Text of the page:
The best way to avoid delays is to follow instructions! Really!
First: we need information! CLICK HERE for a form you can print and use. Easy enough; if for whatever reason you want to make your own note, here's what we need:
Name, Address, Phone: Self-explanatory if you want your radio back. Phone number in case we have a question.
Why you sent the radio: "Do your stuff" doesn't tell us much. Conversion? Options? Still 6 volts or 12? Write it down and there's no question.
Form of payment: We need a check, or credit information, up front. The sooner you provide this, the sooner we can start on your radio.
You can put your credit information on the form, or you can call us. Please don't say "call us when you get it." Do you realize how long it takes to call 25-30 such customers, most of which have answering machines?
Providing this information is key to fast turnaround. Radios with missing information are set aside until we have what we need to continue.
Second: use common sense when packing the radio! Your valuable radio will be dropped, kicked, tossed, and bounced around, and will no doubt land on the concrete floor. Bet on it! Follow a few simple instructions and you'll be just fine. UPS has detailed instructions for how to pack for shipping. So do the other carriers. The following is the "Short" version:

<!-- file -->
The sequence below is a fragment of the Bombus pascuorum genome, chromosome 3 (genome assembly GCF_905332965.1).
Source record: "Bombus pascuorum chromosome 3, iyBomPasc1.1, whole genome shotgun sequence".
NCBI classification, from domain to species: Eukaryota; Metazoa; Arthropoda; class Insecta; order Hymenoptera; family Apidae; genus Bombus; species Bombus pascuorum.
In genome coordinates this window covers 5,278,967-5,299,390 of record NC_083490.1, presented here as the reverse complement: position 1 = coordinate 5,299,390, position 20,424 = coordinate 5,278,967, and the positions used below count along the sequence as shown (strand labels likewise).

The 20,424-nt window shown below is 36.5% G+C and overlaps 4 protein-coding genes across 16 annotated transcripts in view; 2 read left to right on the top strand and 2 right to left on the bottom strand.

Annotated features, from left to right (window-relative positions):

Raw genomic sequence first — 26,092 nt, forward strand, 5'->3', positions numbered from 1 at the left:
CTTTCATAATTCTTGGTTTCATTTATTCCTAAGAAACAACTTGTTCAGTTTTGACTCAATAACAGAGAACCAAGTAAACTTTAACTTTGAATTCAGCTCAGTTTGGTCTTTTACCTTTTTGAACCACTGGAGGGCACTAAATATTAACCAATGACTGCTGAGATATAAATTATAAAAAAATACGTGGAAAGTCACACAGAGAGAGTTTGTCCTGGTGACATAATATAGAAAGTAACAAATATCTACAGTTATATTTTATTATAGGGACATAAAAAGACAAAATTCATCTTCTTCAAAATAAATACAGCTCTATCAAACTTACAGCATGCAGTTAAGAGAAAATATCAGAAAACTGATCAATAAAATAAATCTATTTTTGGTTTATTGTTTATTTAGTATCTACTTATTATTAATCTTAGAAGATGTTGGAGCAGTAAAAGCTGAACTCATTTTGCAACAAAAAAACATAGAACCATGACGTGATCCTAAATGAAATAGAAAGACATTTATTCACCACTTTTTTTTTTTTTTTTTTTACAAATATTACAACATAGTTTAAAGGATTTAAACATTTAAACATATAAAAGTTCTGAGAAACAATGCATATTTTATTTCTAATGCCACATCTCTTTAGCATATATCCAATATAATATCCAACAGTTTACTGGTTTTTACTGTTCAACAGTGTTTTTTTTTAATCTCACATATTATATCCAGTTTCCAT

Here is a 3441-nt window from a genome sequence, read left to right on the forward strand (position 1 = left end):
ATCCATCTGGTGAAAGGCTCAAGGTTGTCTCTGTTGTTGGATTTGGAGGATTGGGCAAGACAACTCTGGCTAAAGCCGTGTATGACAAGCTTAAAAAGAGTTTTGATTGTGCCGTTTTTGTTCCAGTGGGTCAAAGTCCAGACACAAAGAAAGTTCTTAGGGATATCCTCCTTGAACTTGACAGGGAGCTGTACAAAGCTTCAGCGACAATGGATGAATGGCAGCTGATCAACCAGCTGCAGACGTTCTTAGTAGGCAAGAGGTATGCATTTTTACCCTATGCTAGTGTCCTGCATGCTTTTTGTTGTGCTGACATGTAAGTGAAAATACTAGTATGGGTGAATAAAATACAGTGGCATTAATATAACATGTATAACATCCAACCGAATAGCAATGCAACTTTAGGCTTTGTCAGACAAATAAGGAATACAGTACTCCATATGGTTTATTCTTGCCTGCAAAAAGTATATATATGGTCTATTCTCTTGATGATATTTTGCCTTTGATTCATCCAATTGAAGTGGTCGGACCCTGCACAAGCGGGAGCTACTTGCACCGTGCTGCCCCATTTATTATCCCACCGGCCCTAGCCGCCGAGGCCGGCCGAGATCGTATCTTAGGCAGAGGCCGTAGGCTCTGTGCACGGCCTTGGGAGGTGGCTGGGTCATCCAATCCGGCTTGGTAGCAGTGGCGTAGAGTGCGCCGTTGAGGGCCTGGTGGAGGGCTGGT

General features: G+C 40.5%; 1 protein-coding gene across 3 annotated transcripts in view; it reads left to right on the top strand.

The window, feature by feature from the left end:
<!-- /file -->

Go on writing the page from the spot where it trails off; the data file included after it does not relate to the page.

Protection from shock. The goal is simple: don't let the radio smack the wall of the box! Two steps: choose a sturdy corrugated cardboard box that's big enough to provide AT LEAST TWO INCHES of space on every side. TWO INCHES, TWO INCHES, TWO INCHES. We're really tired of receiving Medium Flat Rate boxes (Flattened Radio box) with two holes gouged into the side and both shafts smashed. Remember, TWO INCHES on EVERY side -- top, bottom, front, back, etc.
The second important step: use plenty of packing. Whether peanuts, bubble-wrap, paper, or other material, pack it densely enough so the radio does not move when you shake the box. It should feel like a solid brick. If it's a heavy radio, pack it even more densely.
Double-boxing: not necessary, but beneficial IF the INNER BOX is properly packed. We've received triple-and even quadruple-boxed sets arrive damaged, because the innermost box was too small with little or no packing! Remember, the goal is to keep the set from smacking the cardboard, so what good is more cardboard?
A "Fragile" sticker doesn't hurt, but remember that trucks and conveyors can't read. "Fragile" markings won't compensate for improper packing.
Tape -- please don't use 47 rolls of it on your packing! All tape does is hold things together until you close the box -- then it does nothing except make it impossible to remove. Please don't stick tape or labels to the radio -- it creates extra work scraping off the goo.
Avoid putting the instruction page top-center, where it gets sliced in half when the box is opened . . .
These people ignored the instructions:
The T-Bird on the left needed a tuning shaft made at a machine shop ($50). The other two were total losses.
Our shipping address is:
4411 Bee Ridge Road PMB #618
Sarasota, Florida 34233